Blocksidge v. Broadway Sixth Co.

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[Civ. No. 25959. Second Dist., Div. Two. Sept. 13, 1962.]

ANN BLOCKSIDGE, Plaintiff and Respondent, v. BROADWAY SIXTH COMPANY, INC., et al., Defendants and Appellants.


Max Fink and Hyman O. Danoff for Defendants and Appellants.

Most & Davis and Jack D. Most for Plaintiff and Respondent.



This is an appeal from a judgment entered against defendants and for plaintiff as the assignee for collection of two real estate brokers who are the real parties in interest. The action as tried was one seeking to recover the balance due from defendants under separate, but identical, written agreements entered into between defendants and the two brokers.

The agreements were in the form of letters and were prepared by defendants' attorney. The first two, dated January 14, 1958, are identical except as to the name of the broker. After describing the parties, the property involved, and certain analyses and surveys thereof that had been made by the brokers, they provide as follows: [207 Cal. App. 2d 630]

"The undersigned desires to retain you to assist in the leasing of space in said building, if title is conveyed to the undersigned pursuant to said bid. The undersigned shall pay to you or your personal representative the sum of $40,000, if, as and when title is vested in us or our nominee, as an irrevocable advance against any leasing commissions which you may earn on leases of space in the Story Building procured by you and accepted by us during the period ending December 31, 1960, and in consideration of your services in the analyses and surveys aforesaid. You shall be entitled to retain said sum irrespective of the consummation of any leases through your efforts, and your death or disability prior to the expiration of said period shall not entitle us to any refund.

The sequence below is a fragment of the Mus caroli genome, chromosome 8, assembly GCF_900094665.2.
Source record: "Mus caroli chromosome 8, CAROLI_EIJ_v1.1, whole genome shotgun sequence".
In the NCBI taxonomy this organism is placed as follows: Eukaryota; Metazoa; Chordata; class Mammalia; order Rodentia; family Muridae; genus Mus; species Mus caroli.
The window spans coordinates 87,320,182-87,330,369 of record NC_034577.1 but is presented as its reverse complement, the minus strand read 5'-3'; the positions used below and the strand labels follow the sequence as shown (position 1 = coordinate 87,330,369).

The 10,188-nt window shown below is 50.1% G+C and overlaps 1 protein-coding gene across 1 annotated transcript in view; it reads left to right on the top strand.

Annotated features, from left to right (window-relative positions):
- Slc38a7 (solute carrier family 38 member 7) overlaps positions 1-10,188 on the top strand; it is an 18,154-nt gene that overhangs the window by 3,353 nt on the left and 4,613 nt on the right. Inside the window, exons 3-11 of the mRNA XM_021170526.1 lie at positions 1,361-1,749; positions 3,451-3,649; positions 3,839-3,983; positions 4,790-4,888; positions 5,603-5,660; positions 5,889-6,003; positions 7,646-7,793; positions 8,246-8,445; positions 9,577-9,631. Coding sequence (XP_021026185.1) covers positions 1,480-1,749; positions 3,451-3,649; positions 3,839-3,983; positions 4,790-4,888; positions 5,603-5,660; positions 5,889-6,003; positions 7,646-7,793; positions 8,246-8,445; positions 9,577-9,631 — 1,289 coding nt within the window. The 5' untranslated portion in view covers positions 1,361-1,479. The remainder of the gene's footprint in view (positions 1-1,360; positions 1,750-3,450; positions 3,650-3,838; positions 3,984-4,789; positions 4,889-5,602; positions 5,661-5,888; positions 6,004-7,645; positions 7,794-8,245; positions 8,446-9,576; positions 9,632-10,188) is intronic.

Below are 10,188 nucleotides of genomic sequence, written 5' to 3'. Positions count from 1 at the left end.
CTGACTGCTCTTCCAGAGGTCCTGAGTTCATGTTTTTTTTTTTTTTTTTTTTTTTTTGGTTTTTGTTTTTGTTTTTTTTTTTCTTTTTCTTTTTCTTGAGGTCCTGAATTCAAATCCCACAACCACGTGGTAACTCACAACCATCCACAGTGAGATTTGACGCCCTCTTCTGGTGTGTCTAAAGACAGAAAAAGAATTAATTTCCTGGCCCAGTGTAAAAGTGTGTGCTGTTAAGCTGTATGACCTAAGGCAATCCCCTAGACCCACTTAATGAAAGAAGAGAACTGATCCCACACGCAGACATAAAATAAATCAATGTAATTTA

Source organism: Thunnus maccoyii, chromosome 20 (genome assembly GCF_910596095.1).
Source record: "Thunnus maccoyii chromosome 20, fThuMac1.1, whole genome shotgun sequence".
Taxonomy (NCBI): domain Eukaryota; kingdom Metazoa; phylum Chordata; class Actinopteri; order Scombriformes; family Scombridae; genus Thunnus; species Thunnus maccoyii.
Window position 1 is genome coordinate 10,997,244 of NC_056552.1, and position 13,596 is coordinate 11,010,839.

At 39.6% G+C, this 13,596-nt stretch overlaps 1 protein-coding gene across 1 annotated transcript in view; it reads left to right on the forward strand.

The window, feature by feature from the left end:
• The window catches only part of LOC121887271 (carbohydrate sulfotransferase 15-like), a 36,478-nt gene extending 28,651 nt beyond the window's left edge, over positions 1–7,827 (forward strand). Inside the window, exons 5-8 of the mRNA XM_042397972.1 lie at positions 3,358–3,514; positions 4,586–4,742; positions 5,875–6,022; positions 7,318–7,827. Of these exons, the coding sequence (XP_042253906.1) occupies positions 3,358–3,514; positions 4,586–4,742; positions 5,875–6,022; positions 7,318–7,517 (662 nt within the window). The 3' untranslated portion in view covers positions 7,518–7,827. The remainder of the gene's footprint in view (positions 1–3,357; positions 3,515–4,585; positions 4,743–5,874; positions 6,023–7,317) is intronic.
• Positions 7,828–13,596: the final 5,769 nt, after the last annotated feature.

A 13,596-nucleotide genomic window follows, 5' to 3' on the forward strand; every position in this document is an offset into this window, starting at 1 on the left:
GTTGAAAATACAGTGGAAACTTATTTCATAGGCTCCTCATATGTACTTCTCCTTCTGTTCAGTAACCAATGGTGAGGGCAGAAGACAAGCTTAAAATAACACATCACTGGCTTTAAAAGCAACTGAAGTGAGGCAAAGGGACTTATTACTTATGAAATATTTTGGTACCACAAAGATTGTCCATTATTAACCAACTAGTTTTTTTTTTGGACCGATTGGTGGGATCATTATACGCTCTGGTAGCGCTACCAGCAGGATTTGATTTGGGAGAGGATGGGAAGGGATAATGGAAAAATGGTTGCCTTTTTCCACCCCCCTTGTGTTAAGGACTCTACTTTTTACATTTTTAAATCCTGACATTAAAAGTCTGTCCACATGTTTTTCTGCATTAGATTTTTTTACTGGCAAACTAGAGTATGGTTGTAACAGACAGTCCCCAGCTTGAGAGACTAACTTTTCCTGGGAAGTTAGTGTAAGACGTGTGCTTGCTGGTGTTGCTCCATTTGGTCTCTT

"You acknowledge that you have no claims with reference to the Story Building of any character against the undersigned, or their successors, for any acts or occurrences to the date hereof, and if for any reason, title to said building is not vested in us, we shall have no obligation to you under this agreement or otherwise with reference to the Story Building.

"Please sign below to evidence your acceptance of this agreement." (Emphasis added.)

In each instance the documents were signed by defendants and the respective broker to whom they were addressed. In identical letter forms bearing the date of March 4, 1958, each broker was advised concerning the prior agreements of January 14, 1958, as follows:

"Said transaction has now been consummated and we acknowledge that there is now due and owing to you under said agreement the sum of Forty Thousand Dollars ($40,000.00). Concurrently herewith, we are paying to you on account thereof the sum of Twenty-five Thousand Dollars ($25,000.00) and desire to confirm our understanding and agreement with you that pursuant to our request and for our convenience, the payment of the balance of said sum, namely, Fifteen Thousand Dollars ($15,000.00) shall be deferred until September 15, 1958, or the sale or conveyance of said property by the undersigned, whichever shall first occur." These documents again are signed by the defendants and by the respective brokers.

In their opening brief appellants discuss various general propositions concerning the law of agency and the necessity for proof of performance before recovery may be had upon a contract. However, they make no specific assignment of error [207 Cal. App. 2d 631] upon which they would justify a reversal of the trial court's judgment. We must therefore assume that in a vague and general way they are contending that the findings of fact made by the trial court are unsupported by the evidence.

The defense urged in the trial court was failure of consideration and failure to perform, and, by way of cross-complaint, appellants sought a return of the $25,000 initially paid each broker. Findings of fact Nos. 3, 8 and 12 found in substance that the brokers did assist defendants in the leasing of space; did deliver the analyses and surveys referred to in the agreements; did waive any claims they may have had in reference to the building as provided for in the agreements. The court below further expressly found that the brokers continued to perform services thereunder until by express direction of defendants they were advised no longer to assist them, and that defendants at no time ever protested the adequacy of the brokers' services or ever sought a return of the monies paid; in fact, they admitted at all times that the balances were due and owing.